I have found the electrical system to be the most target-rich area for problems in a home and am routinely surprised at how many new and inventive ways homeowners find to make their homes unsafe. As tools, conductors, components, fixtures and how-to books are readily available from any hardware store or home improvement center, many folks feel qualified to perform modifications to an electrical system (read "mangle") after a short glance at an electrical wiring book. However, there is much more to an electrical system than black wire goes to the circuit breaker. Electrical systems in homes built prior to the early 1960s may not be adequate for a modern family as older electrical systems were not designed to support the plethora of appliances common to many households. In addition, unsafe modifications are often perpetrated on older homes. Some of the images in this section are downright scary.
Please, hire a licensed and qualified electrical contractor to perform any work on your electrical system.
Click on these thumbnail images for a nifty little slide show and descriptions.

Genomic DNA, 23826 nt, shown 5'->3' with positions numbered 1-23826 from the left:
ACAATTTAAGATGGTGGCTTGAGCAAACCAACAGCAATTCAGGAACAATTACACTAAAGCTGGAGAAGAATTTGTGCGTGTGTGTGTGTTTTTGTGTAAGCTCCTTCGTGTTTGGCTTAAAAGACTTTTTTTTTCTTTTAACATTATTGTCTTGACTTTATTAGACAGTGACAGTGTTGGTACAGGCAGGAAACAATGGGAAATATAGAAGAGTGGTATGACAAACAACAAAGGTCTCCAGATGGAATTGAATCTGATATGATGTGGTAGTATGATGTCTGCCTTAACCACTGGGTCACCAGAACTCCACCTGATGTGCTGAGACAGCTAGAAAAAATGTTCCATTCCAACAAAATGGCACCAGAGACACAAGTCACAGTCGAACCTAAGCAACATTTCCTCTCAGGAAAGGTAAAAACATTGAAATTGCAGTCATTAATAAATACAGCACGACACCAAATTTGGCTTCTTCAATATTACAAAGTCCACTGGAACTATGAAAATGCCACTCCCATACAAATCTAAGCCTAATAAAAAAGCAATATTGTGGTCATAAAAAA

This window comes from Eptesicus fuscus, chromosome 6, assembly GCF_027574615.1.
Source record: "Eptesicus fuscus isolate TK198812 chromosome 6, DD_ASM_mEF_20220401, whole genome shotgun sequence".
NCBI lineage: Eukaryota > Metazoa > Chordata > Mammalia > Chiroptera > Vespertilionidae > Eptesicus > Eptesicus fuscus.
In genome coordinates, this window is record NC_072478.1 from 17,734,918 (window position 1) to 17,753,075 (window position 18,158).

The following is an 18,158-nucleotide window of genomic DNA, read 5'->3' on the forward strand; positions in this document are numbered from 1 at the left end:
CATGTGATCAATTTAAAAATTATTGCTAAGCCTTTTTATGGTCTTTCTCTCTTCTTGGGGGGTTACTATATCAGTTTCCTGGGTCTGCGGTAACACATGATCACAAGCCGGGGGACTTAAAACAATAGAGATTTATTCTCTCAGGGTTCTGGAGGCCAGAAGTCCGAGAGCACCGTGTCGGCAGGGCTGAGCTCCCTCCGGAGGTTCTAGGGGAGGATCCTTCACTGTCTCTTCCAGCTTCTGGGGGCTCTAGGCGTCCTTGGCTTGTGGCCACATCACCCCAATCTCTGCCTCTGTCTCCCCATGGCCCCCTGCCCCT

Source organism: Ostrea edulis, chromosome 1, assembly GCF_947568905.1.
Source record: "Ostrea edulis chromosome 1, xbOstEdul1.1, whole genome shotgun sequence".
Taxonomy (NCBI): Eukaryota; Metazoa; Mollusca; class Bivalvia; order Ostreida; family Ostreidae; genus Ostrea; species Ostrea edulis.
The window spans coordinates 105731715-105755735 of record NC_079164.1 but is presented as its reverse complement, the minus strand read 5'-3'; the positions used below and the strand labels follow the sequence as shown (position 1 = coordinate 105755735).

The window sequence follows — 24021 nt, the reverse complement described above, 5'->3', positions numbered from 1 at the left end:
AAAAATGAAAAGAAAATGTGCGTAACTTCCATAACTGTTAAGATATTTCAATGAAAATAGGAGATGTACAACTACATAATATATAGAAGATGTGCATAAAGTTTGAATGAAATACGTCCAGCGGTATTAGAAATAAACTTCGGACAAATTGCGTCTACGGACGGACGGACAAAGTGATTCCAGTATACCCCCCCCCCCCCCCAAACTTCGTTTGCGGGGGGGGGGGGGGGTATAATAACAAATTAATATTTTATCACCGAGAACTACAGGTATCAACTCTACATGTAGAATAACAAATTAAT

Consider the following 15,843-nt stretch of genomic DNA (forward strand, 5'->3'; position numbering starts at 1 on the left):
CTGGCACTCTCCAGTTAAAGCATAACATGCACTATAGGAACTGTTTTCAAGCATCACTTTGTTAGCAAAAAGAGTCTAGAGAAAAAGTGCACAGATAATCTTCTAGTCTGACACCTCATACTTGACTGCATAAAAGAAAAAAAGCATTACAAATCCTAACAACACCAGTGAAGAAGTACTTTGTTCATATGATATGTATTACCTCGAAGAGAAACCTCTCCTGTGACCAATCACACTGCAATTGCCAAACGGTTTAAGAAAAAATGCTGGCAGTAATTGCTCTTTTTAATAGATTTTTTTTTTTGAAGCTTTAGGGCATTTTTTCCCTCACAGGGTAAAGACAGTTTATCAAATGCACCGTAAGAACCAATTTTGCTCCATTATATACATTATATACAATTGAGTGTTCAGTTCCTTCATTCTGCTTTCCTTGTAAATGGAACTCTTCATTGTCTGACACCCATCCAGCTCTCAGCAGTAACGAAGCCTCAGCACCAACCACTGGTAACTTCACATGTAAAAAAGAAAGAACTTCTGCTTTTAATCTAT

Knob & tube wiring is the earliest wiring system used in residential construction. Originally designed by Thomas Edison, this type of wiring uses individual cloth-wrapped copper conductors that are supported on ceramic insulators. Ceramic tubes are used when the wire needs to pass through wood framing. A few concerns about knob & tube wiring exist. One is that these systems were designed and installed prior to the introduction and use of the vast number of electrical appliances that adorn most modern homes. As a result, the electrical system often cannot handle the strain placed upon it by high amperage appliances, such as hair dryers, toasters, plasma televisions, microwave ovens, etc. Problems arise when unskilled individuals try to add onto the existing wiring, often creating more problems than they resolve. Another concern is the age of the insulation on the conductors, which can be brittle and/or missing. Serious consideration should be given to replacing knob & tube wiring with new. At a minimum, I feel the wiring should be evaluated by a licensed electrical contractor and any problems corrected. Be aware that some insurance companies may impose higher premiums or even deny coverage on homes with this type of wiring.
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